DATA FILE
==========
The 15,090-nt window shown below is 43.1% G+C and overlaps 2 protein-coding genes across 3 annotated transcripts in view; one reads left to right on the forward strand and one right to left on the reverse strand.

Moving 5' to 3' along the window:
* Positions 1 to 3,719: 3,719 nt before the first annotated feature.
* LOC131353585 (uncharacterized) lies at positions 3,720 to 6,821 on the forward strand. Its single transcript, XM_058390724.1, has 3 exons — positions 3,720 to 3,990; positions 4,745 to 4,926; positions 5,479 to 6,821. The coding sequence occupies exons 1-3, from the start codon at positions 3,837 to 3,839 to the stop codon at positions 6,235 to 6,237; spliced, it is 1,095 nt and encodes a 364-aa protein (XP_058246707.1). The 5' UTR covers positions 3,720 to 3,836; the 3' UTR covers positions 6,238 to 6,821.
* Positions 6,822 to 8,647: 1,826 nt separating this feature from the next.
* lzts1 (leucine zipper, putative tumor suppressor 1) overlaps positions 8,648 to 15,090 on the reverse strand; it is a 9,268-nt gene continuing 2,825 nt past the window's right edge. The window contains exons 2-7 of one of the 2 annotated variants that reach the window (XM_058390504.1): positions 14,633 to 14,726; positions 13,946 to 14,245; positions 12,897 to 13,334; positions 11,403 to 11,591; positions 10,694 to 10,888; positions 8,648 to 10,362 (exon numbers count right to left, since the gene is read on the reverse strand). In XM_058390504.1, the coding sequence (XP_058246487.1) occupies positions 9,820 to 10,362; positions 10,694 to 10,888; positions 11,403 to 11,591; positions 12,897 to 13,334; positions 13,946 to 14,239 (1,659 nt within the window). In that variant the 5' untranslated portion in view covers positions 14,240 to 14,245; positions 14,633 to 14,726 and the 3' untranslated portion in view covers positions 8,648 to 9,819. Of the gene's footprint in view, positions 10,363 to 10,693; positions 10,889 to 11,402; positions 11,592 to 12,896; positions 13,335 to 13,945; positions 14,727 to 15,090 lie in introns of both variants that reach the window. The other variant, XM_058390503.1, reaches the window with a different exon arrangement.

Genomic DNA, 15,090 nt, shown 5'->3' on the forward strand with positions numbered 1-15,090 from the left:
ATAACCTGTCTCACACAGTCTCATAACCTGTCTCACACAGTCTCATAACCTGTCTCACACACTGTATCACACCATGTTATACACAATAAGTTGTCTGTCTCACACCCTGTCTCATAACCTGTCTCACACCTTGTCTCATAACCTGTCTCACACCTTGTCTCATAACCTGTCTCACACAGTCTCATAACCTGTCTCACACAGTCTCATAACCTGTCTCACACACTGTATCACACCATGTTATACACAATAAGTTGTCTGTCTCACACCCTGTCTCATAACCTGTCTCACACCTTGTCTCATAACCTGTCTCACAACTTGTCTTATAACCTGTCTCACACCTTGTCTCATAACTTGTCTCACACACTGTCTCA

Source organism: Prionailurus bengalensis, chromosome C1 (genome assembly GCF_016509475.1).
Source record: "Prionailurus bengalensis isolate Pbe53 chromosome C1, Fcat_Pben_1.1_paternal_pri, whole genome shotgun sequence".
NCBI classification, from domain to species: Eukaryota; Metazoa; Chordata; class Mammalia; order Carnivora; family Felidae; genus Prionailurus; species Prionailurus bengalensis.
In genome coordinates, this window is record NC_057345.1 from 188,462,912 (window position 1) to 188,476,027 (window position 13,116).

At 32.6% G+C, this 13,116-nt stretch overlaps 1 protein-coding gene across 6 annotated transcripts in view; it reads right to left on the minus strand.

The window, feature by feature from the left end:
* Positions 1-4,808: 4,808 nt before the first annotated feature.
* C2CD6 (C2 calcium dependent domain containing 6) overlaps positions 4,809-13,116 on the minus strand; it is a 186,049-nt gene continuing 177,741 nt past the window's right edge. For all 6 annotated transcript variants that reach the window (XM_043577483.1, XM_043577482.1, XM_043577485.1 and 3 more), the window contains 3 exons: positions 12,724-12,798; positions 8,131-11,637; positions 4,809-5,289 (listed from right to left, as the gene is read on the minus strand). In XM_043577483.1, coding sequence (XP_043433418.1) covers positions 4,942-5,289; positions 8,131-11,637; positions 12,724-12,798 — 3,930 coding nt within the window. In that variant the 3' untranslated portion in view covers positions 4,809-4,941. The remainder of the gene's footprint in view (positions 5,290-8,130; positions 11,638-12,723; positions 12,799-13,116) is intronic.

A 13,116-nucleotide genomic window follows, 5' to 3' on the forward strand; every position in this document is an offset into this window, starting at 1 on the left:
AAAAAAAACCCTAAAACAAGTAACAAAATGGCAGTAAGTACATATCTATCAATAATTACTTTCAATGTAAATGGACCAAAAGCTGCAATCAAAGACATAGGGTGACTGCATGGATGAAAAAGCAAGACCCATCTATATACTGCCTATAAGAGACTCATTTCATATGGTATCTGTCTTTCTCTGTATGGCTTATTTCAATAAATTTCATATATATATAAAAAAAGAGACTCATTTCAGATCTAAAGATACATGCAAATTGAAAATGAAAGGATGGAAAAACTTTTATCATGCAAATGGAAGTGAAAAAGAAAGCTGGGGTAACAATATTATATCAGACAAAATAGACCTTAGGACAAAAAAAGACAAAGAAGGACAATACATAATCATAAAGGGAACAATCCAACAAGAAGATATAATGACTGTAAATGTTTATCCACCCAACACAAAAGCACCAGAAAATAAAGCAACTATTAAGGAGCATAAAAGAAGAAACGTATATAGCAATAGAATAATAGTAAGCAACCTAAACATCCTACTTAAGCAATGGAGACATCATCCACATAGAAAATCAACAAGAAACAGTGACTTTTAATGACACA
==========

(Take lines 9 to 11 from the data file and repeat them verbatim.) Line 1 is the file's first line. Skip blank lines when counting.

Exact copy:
Source organism: Prionailurus bengalensis, chromosome C1 (genome assembly GCF_016509475.1).
Source record: "Prionailurus bengalensis isolate Pbe53 chromosome C1, Fcat_Pben_1.1_paternal_pri, whole genome shotgun sequence".
NCBI classification, from domain to species: Eukaryota; Metazoa; Chordata; class Mammalia; order Carnivora; family Felidae; genus Prionailurus; species Prionailurus bengalensis.